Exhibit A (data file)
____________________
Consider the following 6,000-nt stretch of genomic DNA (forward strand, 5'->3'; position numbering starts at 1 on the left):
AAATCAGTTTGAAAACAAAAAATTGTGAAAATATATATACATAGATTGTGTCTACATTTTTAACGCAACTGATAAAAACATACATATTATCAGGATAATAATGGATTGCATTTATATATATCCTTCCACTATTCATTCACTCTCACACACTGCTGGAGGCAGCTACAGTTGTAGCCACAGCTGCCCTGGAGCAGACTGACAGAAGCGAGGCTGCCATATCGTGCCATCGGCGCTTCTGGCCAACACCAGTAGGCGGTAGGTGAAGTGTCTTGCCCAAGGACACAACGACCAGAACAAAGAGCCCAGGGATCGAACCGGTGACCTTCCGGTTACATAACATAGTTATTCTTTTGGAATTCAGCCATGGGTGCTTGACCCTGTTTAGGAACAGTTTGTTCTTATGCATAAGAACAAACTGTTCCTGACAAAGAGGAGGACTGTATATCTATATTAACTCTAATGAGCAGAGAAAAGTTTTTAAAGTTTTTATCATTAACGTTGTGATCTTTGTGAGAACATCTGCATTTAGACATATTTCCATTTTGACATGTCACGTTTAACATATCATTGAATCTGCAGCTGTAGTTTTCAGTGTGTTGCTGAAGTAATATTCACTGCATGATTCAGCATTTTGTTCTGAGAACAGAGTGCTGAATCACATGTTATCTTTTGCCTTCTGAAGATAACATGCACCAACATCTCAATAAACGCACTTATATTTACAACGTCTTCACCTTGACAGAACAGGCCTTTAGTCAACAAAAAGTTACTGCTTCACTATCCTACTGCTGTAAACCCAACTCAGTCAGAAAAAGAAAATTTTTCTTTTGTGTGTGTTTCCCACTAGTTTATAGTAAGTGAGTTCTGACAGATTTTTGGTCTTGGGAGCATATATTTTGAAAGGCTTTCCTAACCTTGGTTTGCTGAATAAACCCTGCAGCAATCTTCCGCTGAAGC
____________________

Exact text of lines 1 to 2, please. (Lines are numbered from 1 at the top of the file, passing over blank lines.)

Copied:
Consider the following 6,000-nt stretch of genomic DNA (forward strand, 5'->3'; position numbering starts at 1 on the left):
AAATCAGTTTGAAAACAAAAAATTGTGAAAATATATATACATAGATTGTGTCTACATTTTTAACGCAACTGATAAAAACATACATATTATCAGGATAATAATGGATTGCATTTATATATATCCTTCCACTATTCATTCACTCTCACACACTGCTGGAGGCAGCTACAGTTGTAGCCACAGCTGCCCTGGAGCAGACTGACAGAAGCGAGGCTGCCATATCGTGCCATCGGCGCTTCTGGCCAACACCAGTAGGCGGTAGGTGAAGTGTCTTGCCCAAGGACACAACGACCAGAACAAAGAGCCCAGGGATCGAACCGGTGACCTTCCGGTTACATAACATAGTTATTCTTTTGGAATTCAGCCATGGGTGCTTGACCCTGTTTAGGAACAGTTTGTTCTTATGCATAAGAACAAACTGTTCCTGACAAAGAGGAGGACTGTATATCTATATTAACTCTAATGAGCAGAGAAAAGTTTTTAAAGTTTTTATCATTAACGTTGTGATCTTTGTGAGAACATCTGCATTTAGACATATTTCCATTTTGACATGTCACGTTTAACATATCATTGAATCTGCAGCTGTAGTTTTCAGTGTGTTGCTGAAGTAATATTCACTGCATGATTCAGCATTTTGTTCTGAGAACAGAGTGCTGAATCACATGTTATCTTTTGCCTTCTGAAGATAACATGCACCAACATCTCAATAAACGCACTTATATTTACAACGTCTTCACCTTGACAGAACAGGCCTTTAGTCAACAAAAAGTTACTGCTTCACTATCCTACTGCTGTAAACCCAACTCAGTCAGAAAAAGAAAATTTTTCTTTTGTGTGTGTTTCCCACTAGTTTATAGTAAGTGAGTTCTGACAGATTTTTGGTCTTGGGAGCATATATTTTGAAAGGCTTTCCTAACCTTGGTTTGCTGAATAAACCCTGCAGCAATCTTCCGCTGAAGC